This past December we contacted several elected officials about the “Without Cause” clause and the hardship it would impose on an entity seeking to garner the resources to undertake the development of a dotNeighborhood in a serious manner. We heard back from one recently, who informed us that in checking with their office’s attorneys, they were told that this was a standard clause in all city contracts. We checked the city’s agreement with Neustar Inc., the holder of the contract to operate the .nyc TLD for the city, and found no such reference. (See the city’s contracts with Neustar here.) When told of our finding a representative from the same city official said their office had received complaints from others about the situation and would be looking into it.

We don’t doubt that eager city lawyers try to impose a ‘Without Cause” clause whenever they can. And perhaps they sometimes impose it. But if the administration is serious about adding the Internet’s capabilities to improving the economic and social quality of life in our city’s neighborhoods, this clause has got to be removed “Without Delay.”


.London Premium Domain Name Auctions Start

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London Evening Standard LogoNew York, July 15, 2015 – While New York City officials consider ways to issue the city-shaping and valuable Premium Domain Names –,, – London has settled on a plan for allocating its Premium Names. According to a story in today’s London Evening Standard:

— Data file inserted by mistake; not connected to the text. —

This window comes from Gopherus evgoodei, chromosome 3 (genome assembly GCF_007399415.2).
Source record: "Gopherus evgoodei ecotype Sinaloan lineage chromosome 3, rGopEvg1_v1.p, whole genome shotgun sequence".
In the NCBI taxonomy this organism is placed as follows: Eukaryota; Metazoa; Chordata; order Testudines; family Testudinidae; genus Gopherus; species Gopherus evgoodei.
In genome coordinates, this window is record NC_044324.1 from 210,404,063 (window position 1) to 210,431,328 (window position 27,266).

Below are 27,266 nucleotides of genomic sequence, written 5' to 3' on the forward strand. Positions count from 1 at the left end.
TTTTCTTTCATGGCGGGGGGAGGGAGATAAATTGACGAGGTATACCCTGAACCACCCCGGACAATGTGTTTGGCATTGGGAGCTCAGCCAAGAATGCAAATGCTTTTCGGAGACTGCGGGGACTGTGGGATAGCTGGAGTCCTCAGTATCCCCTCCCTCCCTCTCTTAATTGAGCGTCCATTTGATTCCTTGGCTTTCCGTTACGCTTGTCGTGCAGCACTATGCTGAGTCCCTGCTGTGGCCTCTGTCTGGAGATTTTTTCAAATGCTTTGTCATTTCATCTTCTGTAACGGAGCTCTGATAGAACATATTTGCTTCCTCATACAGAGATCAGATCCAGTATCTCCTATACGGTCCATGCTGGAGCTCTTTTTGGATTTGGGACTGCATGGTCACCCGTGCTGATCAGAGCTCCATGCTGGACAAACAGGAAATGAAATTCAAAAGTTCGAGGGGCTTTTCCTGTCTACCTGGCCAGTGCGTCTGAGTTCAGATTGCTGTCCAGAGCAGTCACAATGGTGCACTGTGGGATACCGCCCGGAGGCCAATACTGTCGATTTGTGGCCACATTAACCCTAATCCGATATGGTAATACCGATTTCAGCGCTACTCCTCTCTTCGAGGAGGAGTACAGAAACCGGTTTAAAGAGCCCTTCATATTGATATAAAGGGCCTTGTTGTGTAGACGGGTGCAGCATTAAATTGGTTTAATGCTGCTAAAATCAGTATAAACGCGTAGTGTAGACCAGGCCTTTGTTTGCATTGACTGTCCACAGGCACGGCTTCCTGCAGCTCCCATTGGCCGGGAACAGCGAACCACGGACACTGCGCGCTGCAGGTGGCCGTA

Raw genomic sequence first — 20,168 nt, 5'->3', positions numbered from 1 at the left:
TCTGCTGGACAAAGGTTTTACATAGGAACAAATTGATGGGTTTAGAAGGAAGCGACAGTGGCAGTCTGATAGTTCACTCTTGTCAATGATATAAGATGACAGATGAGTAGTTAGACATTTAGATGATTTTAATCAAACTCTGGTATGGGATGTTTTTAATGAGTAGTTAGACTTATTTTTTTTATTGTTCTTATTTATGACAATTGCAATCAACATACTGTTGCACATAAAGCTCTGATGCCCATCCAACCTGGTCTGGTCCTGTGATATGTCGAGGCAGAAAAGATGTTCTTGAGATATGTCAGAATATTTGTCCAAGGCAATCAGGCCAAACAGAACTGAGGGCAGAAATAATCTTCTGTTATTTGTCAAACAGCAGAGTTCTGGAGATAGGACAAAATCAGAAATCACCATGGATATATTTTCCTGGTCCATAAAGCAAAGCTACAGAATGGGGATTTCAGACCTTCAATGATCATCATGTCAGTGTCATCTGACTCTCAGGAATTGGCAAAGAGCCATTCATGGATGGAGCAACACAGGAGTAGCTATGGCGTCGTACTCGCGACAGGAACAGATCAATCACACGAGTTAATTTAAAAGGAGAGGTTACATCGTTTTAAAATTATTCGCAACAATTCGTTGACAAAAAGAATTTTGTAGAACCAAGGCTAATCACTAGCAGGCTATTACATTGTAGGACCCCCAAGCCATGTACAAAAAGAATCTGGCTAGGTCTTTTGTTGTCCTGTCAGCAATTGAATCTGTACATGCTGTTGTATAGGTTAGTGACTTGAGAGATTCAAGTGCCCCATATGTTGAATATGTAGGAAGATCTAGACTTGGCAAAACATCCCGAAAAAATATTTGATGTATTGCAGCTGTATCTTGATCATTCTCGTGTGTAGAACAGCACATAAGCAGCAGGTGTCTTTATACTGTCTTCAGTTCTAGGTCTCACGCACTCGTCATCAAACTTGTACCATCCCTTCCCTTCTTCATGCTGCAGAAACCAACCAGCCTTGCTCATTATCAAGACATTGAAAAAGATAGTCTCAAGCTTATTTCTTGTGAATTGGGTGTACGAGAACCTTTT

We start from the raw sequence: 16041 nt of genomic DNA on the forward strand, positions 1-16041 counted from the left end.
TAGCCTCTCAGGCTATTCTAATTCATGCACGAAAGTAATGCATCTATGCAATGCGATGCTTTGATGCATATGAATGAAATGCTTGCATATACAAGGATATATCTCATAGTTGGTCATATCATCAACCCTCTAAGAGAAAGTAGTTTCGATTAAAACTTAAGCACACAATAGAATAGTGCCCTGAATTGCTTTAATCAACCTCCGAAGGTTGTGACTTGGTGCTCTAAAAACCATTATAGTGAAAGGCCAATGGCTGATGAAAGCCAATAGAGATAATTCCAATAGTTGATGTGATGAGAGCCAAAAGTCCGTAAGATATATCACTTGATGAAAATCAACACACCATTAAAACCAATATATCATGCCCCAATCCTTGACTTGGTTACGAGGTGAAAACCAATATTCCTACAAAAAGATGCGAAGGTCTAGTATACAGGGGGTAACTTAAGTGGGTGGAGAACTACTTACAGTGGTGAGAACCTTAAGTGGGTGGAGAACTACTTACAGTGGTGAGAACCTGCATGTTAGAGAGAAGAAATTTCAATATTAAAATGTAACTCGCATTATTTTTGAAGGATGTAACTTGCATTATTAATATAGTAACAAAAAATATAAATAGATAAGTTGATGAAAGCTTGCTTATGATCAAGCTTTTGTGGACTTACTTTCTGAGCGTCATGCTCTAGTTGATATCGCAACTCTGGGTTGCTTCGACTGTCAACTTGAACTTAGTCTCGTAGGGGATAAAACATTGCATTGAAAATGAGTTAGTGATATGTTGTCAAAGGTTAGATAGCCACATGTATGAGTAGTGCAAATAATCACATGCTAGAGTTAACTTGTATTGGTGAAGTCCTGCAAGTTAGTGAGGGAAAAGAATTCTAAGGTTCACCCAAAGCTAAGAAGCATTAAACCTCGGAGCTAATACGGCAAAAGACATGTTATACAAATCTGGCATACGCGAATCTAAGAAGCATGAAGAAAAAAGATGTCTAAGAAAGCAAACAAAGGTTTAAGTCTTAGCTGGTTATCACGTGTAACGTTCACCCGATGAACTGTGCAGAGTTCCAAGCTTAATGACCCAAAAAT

Fifty of the most prized “dot London” website domain names are being auctioned from today to raise tens of thousands of pounds for the Standard’s charitable Dispossessed Fund.

Generic names such as,,, and were open to bids at noon at the online sales room.

It is the latest phase of the roll-out of the new dot London website addresses with 64,000 already registered since launch in April 2014.

Up to a quarter of the proceeds from the auction, which closes at midday on July 30, will go to charities supported by the Dispossessed Fund subject to a cap of £50,000.

How much might the auction raise overall? Take a look at the early results here. With two weeks to go before this first auction concludes, has a bid of £5,100 (about $8,000), with in second place with a £2,501. So it would seem the Standard’s Disposessed Fund will max out with a £50,000 contribution.